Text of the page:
Emporia, KS Train Wreck, Sept 1897 - Train Wrecked


Twelve Killed and as Many Injured--W. J. Bryan Helps to Care for the Injured.

Emporia, Kan., Sept 9. --One of the worst wrecks in the history of the Santa Fe railway occurred three miles east of here at 7:30 last night. Twelve persons were killed and as many more badly hurt. The fast mail train going east and Mexico and California express, pulled by two locomotives, came together and when they struck the boilers of all three engines exploded and tore a hole in the ground so deep that the smoking car of the west bound train went in on top of the three engines and two mail cars and balanced there without turning over.

Passengers in the smoking car escaped through the windows. The front end of this car was enveloped in a volcano of stifling smoke and steam from the wreck below, and the rear door was slammed tight in the wrecked car behind.

The wreck caught fire from the engines and the cars in the hole and the smoking car were burned to ashes in no time.

In climbing out of the smoking car several men fell through rifts into the wreck below and it is impossible to tell whether they escaped or were burned to death.

The westbound train carried seven or eight coaches and its passengers included many excursionists who had been to hear W. J. Bryan speak at a county fair at Burlingame. Bryan himself was on the train, but was riding in a Pullman car some 400 feet from the cars which were wrecked. He states that nothing but a heavy jolt was experienced by the passengers in his coach.

Bryan was one of the noblest men in the crowd. He helped carry out the dead and wounded and gave greatest attention to their care. One poor fellow who was badly maimed called to Bryan and said, "I went to hear you today. I am dying now and I want to shake your hand and say God bless you. If you possibly can, Mr. Bryan, get me a drink of water."

Bryan went into a fast mail car, one end of which was burning, and came out with a drink of water, which he gave the suffering passenger. He brought out cushions for others of the injured, and was everywhere [illegible] to minister to the wants of the suffering.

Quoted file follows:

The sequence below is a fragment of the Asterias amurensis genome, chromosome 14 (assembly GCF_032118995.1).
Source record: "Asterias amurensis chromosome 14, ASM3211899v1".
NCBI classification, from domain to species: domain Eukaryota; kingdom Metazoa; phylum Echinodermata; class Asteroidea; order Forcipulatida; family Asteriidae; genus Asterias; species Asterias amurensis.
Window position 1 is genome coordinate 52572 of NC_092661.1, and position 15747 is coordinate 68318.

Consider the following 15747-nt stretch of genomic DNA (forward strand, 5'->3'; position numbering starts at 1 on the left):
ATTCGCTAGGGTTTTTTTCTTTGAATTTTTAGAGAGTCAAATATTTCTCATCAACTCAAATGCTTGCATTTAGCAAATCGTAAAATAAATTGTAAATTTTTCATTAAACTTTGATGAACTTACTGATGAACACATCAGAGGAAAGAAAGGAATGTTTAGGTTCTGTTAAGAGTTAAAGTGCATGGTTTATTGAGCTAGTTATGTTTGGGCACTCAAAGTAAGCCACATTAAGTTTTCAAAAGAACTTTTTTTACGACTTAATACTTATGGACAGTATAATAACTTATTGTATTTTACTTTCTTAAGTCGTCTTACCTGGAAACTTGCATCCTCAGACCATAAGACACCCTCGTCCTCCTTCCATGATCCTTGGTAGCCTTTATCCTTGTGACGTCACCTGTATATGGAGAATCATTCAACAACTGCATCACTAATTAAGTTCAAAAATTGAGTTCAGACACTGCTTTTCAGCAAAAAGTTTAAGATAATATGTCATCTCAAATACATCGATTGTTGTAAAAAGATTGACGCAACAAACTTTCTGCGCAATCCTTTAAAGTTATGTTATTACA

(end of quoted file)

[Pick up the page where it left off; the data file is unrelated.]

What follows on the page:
Those who were killed or injured were mostly from Kansas City.

Of the seven or eight cars making up the train of the California express, the mail baggage and express and smoking cars were destroyed. The coach following the smoker was badly splintered. There were no more than a dozen passengers on the fast mail, all in one coach, and while none of them were seriously injured, their shaking up was terrible. Every seat in the coach was torn from the floor and many floor planks came up with the seats.

It is stated the wreck was caused by miscarriage of orders from trainmaster. At Emporia the eastbound fast mail train received orders to pass the California express at Lang, seven miles east. Another order was sent to Land for the California express to take the siding there, but this order was not delivered, and the westbound train passed on, the trainmen expecting to pass the fast mail at Emporia.

The financial loss of the wreck was $100,000.

A. B. Adams, among the injured, was on his way to Mexico from New Jersey with registered bonds amounting to $800,000, and a great deal of other valuables, which were all burned.

The following list of killed and injured is as announced by the railroad officials:
Killed: JOSEPH BRANHAN, NATE HOLLISTER, Engineers; BENJAMIN WALTER, JAMES HURLEY, EDWARD YO--------[illegible], firemen, unknown boy, stealing a ride. Missing: Joe Saurs, baggage men.

Injured: William Frisbie, engineer: W. F. Jones, W. C. McGlee, C. J. Holliday, R. O. A---[illegible] R. A. Doran, postal clerks, --- Patrick, C. A. Van Cleve, brakeman; T. J. Button, Cottonwood Falls; F. B. Walsack, Atchison passengers.

Decatur Weekly Republican, Decatur, IL 16 Sept 1897